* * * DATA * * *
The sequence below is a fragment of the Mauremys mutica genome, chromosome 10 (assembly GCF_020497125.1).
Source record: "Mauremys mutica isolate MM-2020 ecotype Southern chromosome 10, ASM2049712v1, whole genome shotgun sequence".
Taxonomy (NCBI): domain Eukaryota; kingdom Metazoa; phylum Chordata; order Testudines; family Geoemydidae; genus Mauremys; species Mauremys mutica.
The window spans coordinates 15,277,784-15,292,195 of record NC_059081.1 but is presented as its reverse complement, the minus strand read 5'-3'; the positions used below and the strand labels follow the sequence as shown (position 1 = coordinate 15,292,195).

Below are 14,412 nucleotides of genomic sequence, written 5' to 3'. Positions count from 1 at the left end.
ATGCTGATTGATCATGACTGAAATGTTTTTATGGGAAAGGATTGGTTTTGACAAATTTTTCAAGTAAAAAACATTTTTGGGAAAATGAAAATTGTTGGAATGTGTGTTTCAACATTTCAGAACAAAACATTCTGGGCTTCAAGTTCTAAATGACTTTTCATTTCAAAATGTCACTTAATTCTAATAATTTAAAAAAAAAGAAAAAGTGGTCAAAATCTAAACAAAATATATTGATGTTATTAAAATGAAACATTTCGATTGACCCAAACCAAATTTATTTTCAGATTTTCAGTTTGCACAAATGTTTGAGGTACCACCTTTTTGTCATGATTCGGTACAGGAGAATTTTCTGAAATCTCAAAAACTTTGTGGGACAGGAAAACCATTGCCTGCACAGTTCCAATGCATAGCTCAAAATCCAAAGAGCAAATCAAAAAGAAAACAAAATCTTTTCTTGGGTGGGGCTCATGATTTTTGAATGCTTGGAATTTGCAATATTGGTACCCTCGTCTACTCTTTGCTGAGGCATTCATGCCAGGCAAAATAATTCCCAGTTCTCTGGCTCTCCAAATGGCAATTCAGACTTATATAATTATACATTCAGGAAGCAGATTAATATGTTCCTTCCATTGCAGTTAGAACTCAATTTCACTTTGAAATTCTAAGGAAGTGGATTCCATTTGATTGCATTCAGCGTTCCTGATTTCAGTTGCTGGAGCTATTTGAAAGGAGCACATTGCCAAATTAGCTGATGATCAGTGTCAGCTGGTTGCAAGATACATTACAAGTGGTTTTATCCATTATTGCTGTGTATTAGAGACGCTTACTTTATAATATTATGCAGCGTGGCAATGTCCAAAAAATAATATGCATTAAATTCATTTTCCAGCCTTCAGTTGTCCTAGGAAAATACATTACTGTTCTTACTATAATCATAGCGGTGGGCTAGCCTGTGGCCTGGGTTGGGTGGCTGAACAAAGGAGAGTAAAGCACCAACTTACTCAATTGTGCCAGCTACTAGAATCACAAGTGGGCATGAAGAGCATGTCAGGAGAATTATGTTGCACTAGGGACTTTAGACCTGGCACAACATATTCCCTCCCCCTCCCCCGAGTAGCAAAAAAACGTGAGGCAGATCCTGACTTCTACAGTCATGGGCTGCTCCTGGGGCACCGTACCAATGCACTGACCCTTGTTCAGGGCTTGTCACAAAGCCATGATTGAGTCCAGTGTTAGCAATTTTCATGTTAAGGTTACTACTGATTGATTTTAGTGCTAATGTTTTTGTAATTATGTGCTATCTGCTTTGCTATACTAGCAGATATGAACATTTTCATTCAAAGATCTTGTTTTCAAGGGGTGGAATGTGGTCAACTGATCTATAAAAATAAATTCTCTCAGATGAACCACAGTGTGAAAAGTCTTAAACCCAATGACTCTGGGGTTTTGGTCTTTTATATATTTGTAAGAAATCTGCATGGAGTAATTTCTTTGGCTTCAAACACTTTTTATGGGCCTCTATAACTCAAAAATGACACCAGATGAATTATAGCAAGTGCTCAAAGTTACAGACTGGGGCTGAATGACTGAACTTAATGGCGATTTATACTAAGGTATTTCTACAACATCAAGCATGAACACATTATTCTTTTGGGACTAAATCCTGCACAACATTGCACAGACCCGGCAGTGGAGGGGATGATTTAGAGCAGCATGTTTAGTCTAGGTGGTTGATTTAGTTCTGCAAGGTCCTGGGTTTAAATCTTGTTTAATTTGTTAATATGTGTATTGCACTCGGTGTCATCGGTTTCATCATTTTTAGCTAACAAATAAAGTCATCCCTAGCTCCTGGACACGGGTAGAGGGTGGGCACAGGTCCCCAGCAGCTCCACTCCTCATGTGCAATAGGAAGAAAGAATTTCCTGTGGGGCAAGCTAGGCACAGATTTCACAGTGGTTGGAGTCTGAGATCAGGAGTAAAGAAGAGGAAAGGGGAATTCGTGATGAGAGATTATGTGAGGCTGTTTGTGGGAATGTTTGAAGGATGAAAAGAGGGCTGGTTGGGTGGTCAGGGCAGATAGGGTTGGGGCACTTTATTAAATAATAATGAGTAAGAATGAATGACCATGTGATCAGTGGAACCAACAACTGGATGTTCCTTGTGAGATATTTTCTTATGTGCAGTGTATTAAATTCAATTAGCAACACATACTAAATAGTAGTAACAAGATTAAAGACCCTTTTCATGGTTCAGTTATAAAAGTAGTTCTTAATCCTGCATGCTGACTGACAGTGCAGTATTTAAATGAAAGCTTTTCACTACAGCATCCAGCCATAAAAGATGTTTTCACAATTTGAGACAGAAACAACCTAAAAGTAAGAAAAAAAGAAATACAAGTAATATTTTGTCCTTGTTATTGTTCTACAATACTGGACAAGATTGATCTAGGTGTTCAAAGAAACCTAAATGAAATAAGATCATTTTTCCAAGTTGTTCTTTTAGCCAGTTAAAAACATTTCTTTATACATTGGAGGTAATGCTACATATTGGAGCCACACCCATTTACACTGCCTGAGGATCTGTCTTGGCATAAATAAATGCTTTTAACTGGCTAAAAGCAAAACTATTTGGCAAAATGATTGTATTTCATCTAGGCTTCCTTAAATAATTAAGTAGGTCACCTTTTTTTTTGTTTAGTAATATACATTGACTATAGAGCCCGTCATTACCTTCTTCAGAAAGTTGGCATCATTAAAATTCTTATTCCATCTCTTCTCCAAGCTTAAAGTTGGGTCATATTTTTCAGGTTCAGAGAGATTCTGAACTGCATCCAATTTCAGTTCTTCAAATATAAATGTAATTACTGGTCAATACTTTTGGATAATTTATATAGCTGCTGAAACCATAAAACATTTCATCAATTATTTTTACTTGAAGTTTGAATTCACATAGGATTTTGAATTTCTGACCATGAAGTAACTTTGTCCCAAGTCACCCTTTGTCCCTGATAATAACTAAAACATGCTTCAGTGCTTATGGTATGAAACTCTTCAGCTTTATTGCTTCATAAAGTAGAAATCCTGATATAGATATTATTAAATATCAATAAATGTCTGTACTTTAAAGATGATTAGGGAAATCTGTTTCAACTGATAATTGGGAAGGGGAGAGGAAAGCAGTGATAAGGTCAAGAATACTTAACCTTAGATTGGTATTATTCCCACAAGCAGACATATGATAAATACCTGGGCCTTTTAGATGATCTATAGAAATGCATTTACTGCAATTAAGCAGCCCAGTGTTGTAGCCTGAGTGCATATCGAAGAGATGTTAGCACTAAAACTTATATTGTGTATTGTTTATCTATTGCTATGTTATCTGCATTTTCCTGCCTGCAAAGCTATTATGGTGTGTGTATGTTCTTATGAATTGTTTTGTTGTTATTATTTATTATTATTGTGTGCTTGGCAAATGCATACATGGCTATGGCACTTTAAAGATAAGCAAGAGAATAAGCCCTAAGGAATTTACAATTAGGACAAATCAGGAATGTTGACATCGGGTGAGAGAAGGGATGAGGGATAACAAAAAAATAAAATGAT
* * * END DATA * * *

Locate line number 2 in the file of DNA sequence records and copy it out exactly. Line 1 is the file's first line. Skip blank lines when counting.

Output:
Source record: "Mauremys mutica isolate MM-2020 ecotype Southern chromosome 10, ASM2049712v1, whole genome shotgun sequence".